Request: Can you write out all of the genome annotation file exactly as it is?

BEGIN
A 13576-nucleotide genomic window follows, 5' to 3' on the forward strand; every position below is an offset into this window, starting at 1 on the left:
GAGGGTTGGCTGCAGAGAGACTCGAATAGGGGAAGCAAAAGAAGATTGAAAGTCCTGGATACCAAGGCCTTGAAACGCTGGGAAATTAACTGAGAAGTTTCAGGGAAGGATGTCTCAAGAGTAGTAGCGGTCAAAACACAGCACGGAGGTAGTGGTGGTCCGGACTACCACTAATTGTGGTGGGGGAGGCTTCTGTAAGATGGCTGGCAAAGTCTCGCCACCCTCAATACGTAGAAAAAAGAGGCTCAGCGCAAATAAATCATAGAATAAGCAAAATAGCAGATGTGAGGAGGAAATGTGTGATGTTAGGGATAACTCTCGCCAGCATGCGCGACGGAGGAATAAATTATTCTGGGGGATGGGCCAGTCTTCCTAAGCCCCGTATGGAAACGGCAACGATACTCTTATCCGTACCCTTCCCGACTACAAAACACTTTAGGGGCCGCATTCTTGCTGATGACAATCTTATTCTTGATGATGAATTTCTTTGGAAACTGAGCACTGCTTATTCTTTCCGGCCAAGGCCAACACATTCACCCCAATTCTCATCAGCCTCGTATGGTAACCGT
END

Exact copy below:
A 13576-nucleotide genomic window follows, 5' to 3' on the forward strand; every position below is an offset into this window, starting at 1 on the left:
GAGGGTTGGCTGCAGAGAGACTCGAATAGGGGAAGCAAAAGAAGATTGAAAGTCCTGGATACCAAGGCCTTGAAACGCTGGGAAATTAACTGAGAAGTTTCAGGGAAGGATGTCTCAAGAGTAGTAGCGGTCAAAACACAGCACGGAGGTAGTGGTGGTCCGGACTACCACTAATTGTGGTGGGGGAGGCTTCTGTAAGATGGCTGGCAAAGTCTCGCCACCCTCAATACGTAGAAAAAAGAGGCTCAGCGCAAATAAATCATAGAATAAGCAAAATAGCAGATGTGAGGAGGAAATGTGTGATGTTAGGGATAACTCTCGCCAGCATGCGCGACGGAGGAATAAATTATTCTGGGGGATGGGCCAGTCTTCCTAAGCCCCGTATGGAAACGGCAACGATACTCTTATCCGTACCCTTCCCGACTACAAAACACTTTAGGGGCCGCATTCTTGCTGATGACAATCTTATTCTTGATGATGAATTTCTTTGGAAACTGAGCACTGCTTATTCTTTCCGGCCAAGGCCAACACATTCACCCCAATTCTCATCAGCCTCGTATGGTAACCGT